Top Ten Things People Get Wrong About CBRN
In a shameless effort to drum up traffic for CBRNPro.net, I hereby present the first (and hopefully last) clickbait. Since every other site in the world uses these, I'd thought I'd give you, my dear readers (and hopefully a bunch of people who might become dear readers) a "top ten list." If only I could get Nick Cage to read it like it was an old David Letterman show, anyway, I hope you enjoy it.
10. That whole “WMD” thing:
There are only two weapons in history documented to produce “mass destruction”: high explosives delivered by artillery and aircraft, and nuclear weapons. Chemical weapons haven’t even killed that many people in the grand scheme of warfare casualties. Even in World War I, when they were used extensively, the number of casualties in a major chemical attack might be 30 to 40 percent with most recovering in a week or two, but the number of deaths was below 5 percent. Artillery, the “king of battle,” using high explosive and shrapnel, killed most people in World War I, followed by bullets. Both paled in comparison to the number that died of the flu in 1918 and 1919 or of secondary infections while otherwise hospitalized.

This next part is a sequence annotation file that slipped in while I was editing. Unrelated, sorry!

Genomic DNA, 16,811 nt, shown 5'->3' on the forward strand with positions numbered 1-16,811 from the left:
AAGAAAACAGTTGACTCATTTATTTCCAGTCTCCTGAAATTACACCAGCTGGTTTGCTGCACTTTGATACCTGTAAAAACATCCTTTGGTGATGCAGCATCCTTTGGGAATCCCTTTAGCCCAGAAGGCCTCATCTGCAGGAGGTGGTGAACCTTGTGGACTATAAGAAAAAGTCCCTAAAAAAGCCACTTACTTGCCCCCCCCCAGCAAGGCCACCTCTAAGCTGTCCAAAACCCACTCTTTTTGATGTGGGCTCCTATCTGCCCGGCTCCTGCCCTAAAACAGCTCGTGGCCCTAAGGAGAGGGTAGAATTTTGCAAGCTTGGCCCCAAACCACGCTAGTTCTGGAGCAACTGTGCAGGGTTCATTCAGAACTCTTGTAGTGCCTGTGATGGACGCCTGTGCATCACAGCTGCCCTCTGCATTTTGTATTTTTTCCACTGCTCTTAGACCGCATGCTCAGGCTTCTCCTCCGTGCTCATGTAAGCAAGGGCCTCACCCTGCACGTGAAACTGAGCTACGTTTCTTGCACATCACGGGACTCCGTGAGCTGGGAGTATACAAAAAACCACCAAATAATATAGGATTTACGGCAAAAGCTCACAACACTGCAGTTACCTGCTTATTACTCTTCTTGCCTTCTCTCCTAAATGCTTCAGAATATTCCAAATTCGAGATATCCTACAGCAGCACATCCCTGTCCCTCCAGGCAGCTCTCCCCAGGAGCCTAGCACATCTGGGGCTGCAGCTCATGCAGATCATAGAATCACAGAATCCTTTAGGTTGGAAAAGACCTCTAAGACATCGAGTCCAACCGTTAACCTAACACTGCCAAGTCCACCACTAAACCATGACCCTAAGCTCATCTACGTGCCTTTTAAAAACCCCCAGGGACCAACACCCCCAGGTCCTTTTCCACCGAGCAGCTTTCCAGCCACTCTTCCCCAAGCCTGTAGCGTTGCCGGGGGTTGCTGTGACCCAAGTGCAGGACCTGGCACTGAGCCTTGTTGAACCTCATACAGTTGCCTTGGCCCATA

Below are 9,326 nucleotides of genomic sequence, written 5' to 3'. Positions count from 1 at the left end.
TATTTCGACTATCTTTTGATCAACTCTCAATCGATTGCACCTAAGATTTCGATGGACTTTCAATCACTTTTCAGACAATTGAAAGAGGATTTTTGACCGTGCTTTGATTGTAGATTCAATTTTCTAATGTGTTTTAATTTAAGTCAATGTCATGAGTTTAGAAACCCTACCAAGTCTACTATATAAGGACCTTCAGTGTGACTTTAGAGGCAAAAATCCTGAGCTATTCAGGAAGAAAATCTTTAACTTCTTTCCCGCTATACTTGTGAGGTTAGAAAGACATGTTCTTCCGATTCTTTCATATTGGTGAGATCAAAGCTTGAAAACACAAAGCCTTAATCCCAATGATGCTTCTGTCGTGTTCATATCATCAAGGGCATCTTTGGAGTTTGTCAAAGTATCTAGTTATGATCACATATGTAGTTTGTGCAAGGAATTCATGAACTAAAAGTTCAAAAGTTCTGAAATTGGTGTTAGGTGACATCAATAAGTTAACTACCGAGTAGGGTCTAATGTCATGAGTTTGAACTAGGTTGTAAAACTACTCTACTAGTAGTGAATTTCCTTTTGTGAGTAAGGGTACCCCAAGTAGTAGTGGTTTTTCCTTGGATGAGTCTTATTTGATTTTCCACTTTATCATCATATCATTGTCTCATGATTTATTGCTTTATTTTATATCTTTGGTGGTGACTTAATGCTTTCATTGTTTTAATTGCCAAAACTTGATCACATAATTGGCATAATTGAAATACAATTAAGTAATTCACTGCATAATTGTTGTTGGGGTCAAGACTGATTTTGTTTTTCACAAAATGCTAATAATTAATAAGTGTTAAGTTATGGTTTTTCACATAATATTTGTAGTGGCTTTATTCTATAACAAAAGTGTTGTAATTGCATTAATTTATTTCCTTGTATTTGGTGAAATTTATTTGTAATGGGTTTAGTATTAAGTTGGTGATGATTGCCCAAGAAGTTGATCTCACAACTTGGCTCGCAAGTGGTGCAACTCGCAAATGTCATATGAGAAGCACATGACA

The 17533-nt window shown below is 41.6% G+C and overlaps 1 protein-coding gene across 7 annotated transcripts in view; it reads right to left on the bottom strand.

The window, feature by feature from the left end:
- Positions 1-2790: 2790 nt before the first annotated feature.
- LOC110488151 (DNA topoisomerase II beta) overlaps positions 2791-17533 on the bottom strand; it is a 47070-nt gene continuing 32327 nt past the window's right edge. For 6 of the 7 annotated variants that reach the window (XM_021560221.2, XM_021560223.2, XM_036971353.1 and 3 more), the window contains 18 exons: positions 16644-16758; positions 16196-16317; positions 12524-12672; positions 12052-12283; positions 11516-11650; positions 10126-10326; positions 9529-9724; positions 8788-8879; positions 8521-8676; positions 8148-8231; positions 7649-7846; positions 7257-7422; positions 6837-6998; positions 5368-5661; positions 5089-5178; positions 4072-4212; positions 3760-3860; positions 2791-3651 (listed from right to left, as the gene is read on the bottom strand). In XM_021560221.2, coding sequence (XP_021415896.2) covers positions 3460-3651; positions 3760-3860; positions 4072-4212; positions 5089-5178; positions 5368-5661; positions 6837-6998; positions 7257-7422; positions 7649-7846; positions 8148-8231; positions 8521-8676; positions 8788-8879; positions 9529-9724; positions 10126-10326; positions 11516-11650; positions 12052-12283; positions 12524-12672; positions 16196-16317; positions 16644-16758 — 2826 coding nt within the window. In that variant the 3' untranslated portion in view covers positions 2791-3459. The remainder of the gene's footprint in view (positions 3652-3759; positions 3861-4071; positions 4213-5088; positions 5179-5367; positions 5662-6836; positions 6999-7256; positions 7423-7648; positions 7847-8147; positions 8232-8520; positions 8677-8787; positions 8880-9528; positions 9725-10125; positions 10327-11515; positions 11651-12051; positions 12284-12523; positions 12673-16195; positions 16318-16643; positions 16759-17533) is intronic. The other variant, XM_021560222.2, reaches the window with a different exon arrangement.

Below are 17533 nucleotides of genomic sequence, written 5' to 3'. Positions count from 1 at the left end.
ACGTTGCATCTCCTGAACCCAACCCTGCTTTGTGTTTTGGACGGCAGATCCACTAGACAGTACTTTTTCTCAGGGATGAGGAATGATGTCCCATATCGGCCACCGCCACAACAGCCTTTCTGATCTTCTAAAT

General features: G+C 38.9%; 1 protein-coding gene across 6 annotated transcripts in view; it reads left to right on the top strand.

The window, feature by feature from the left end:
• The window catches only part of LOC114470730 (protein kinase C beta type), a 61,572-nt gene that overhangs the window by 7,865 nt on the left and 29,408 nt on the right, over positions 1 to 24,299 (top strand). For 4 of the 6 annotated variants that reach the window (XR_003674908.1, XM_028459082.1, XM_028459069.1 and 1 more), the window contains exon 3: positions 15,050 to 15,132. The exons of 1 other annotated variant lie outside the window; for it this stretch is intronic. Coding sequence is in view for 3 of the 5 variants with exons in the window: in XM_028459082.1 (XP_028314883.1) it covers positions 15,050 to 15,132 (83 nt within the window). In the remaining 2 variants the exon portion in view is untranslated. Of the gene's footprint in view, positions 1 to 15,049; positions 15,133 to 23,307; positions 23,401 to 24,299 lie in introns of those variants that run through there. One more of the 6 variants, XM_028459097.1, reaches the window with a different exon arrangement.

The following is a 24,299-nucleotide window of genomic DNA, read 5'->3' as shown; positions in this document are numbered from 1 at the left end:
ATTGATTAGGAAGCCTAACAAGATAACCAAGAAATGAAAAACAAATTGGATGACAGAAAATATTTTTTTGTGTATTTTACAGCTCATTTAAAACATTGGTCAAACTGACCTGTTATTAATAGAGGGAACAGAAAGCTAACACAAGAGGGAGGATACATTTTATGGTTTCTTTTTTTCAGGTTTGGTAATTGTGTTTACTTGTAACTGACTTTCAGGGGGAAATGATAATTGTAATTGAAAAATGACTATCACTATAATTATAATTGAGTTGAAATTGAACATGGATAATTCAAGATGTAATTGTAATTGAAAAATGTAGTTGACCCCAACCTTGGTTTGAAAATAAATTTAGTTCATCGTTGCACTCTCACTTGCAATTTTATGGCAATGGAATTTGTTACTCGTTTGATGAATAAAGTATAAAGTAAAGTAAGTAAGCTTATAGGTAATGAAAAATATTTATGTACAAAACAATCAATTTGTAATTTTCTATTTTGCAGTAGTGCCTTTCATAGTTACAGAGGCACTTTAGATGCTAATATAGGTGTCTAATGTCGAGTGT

Chemical weapons are hardly a weapon of mass destruction, most of the time (I’ll concede the point on widespread use of carcinogenic defoliants – they can cause a lot of destruction). Oh, and just to be clear - the only known effective wartime uses of biological warfare are ancient – literally. While many countries pursued bio-weapons and some still do, the last known use of a bio-weapon in warfare was some British troops giving smallpox infested blankets to French allied Native American tribes in the French-Indian Wars that predated the American Revolution. Before that it was things like flinging dead plague victims over the walls of besieged cities and poisoning water supplies with dead bodies.